Science knowledge and biblical interpretation

Recent General Social Surveys have included measures of science knowledge. This article reports Darren Sherkat’s analysis of religion and science knowledge items that appeared on the 2006 GSS, and this article reports my analysis of religion and science knowledge items that appeared on the 2008 GSS. There are substantial differences between the two research designs: a different survey year, different control variables, and a different set of items measuring science knowledge. But both studies concurred that biblical literalism correlated with lower scores on an exam of the science knowledge items.

The studies differed, though, on whether a non-literal belief in biblical inspiration correlated with lower exam scores in the presence of control variables: my analysis did not uncover a statistically significant correlation, but Dr. Sherkat’s analysis found a statistically significant 3 percent difference compared to biblical disbelief: 0.41 items on a 13-item exam.

Dr. Sherkat removed an item on evolution from the science exam, because

the purpose is to see if religious factors have a bearing on scientific understandings outside that controversial realm (p.114).

But the exam retained items on continental drift and the big bang theory, which might have conflated knowledge of a scientific consensus with acceptance of a scientific consensus: the big bang item asked respondents whether the universe began with a huge explosion, which is a statement that some Christians perceive to be compatible with the biblical accounts of creation but other Christians do not; moreover, the continental drift item required a respondent to agree with an old-Earth chronology that many biblical literalists do not accept:

The continents on which we live have been moving their locations for millions of years and will continue to move in the future. Is that true or false?

Dr. Sherkat kindly and quickly helped me replicate his analysis. The code and files that he provided were for the SPSS program that I do not have, but I was able to come close to replicating the exact numbers presented in Table 2 of his analysis.

The table below presents coefficients from Dr. Sherkat’s model using all 13 science knowledge items (Model 1), coefficients from my attempted replication of the Sherkat model (Model 2), coefficients from a model removing items on continental drift and the big bang (Model 3), and coefficients from a model with items only on continental drift and the big bang (Model 4).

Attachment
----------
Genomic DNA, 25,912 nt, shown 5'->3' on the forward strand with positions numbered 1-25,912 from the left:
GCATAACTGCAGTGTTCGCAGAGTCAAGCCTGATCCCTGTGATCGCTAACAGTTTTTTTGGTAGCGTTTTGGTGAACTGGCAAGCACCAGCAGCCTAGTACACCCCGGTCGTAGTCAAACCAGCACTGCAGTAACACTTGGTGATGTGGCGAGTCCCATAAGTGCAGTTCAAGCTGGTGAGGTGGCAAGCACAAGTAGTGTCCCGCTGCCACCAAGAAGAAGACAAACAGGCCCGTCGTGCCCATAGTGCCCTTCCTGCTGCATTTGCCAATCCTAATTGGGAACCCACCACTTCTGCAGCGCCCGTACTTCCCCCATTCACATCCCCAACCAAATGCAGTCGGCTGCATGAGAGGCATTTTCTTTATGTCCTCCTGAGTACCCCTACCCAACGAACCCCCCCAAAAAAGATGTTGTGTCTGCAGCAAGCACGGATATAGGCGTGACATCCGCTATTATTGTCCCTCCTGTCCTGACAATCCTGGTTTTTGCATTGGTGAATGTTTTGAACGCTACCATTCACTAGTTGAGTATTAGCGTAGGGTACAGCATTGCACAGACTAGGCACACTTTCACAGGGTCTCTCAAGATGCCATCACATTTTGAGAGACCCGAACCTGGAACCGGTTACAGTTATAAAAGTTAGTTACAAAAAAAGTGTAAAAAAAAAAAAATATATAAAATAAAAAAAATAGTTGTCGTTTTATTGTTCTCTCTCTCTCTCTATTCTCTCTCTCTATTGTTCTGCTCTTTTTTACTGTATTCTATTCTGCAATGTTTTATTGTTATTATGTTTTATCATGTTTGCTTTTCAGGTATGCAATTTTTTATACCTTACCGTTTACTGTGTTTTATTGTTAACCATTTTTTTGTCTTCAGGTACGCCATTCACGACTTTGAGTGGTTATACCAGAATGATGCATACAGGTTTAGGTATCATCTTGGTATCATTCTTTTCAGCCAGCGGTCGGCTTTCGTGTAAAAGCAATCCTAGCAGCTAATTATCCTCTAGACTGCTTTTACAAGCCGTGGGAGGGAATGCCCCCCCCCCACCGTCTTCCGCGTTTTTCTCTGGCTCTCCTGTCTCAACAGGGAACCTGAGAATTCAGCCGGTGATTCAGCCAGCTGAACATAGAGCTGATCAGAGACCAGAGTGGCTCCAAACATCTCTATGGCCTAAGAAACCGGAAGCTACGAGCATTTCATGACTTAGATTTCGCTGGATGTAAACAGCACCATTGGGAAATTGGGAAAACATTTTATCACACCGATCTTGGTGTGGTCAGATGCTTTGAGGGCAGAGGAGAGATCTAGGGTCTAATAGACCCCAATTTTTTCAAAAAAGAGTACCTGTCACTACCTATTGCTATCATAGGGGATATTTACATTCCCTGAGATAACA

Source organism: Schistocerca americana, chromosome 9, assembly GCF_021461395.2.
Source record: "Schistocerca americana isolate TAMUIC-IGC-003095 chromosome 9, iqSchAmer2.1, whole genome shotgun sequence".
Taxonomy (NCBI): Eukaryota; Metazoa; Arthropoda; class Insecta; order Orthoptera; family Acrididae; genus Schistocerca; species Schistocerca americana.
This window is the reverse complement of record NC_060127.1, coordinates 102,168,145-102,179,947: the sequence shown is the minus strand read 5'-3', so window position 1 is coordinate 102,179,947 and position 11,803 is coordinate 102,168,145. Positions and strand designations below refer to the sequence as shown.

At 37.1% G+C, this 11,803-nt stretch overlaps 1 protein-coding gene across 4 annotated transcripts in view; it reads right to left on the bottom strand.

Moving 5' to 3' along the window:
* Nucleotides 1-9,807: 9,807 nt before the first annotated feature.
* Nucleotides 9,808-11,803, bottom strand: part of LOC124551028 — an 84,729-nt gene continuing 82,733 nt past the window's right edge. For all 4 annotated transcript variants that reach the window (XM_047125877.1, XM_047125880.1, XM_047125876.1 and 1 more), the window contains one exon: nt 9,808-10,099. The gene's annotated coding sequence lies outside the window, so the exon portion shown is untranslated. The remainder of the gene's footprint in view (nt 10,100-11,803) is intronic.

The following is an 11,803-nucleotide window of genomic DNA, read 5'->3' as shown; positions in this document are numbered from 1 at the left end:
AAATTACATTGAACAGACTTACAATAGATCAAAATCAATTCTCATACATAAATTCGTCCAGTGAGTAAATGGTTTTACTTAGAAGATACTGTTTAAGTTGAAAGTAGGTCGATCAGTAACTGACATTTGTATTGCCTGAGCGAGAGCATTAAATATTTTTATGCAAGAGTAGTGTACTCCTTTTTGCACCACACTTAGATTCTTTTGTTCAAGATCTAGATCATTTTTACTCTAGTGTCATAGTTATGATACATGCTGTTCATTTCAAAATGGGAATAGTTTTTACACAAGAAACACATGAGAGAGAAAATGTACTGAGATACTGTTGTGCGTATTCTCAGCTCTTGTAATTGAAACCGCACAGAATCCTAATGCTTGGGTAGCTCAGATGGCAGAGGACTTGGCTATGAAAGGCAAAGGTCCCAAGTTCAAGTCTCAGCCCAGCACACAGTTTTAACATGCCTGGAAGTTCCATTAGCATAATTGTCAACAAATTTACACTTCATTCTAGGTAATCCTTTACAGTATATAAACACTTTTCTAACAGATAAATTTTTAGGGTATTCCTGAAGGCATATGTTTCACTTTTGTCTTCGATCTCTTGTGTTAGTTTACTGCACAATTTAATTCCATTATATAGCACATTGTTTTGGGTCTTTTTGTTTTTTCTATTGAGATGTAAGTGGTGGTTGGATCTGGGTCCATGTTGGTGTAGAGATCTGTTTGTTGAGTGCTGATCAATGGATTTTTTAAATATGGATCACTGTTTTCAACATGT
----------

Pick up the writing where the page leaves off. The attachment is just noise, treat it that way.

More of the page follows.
Slight differences appeared between coefficients in Model 1 and Model 2 due to a few different codings; for example, for the measure of sectarian Protestantism, Dr. Sherkat coded individual religions, but I used the GSS fundamentalist religion measure to generate a binary fundamentalist-or-not-fundamentalist variable.

Black cells in the table indicate statistically significant coefficients that differ from zero, and the number in the black cell is the point estimate for the effect of the variable on the science exam score. For example, the 0.42 value for biblical disbeliever in Model 1 indicates that biblical disbelievers scored 0.42 items higher on the 13-item science exam than the omitted category of persons who think the Bible is inspired but not meant to be interpreted literally.

The last column of the table presents results from a model of correct responses to the big bang and continental drift items, with an added control for science exam scores for the other 11 science knowledge items. Biblical disbelievers scored 0.22 items higher on the 2 items than those who think the Bible is inspired but not meant to be interpreted literally.

The main takeaway from this table is the lack of statistical significance for the biblical disbeliever variable in Model 3, which indicates that — when items about the big bang and continental drift were removed from the science exam — the data did not reveal a discernible difference in science exam scores between persons who do not accept the Bible as the word of God and persons who accept the Bible as the word of God but do not interpret the Bible literally (p-value of 0.418).

The data presented in the table indicate that science knowledge is not incompatible with belief that the Bible is the word of God, but they do suggest that certain styles of biblical interpretation might inhibit science knowledge, if certain religious beliefs foster a perception that science and religion are incompatible.

Science teachers and other science advocates should therefore work to eliminate a perception of conflict between science and religion. Josh Rosenau of the National Center for Science Education struck the correct chord summarizing Dr. Sherkat’s results here:

I’ll just add that this is why it’s so critical to engage those religious communities through trusted avenues like their pastors, or scientists speaking in their churches. If they’re culturally averse to science (at least, to certain forms of scientific knowledge and certain claims of science’s competence), it’s key to find other ways to reach them and bring them closer to the mainstream. They need to be able to engage with science not just on hot button issues, but on uncontentious matters of personal health, workplace safety, and professional advancement.


Click here for a list of the 2006 GSS science knowledge items used in the analysis and for Stata commands to replicate models presented in the table.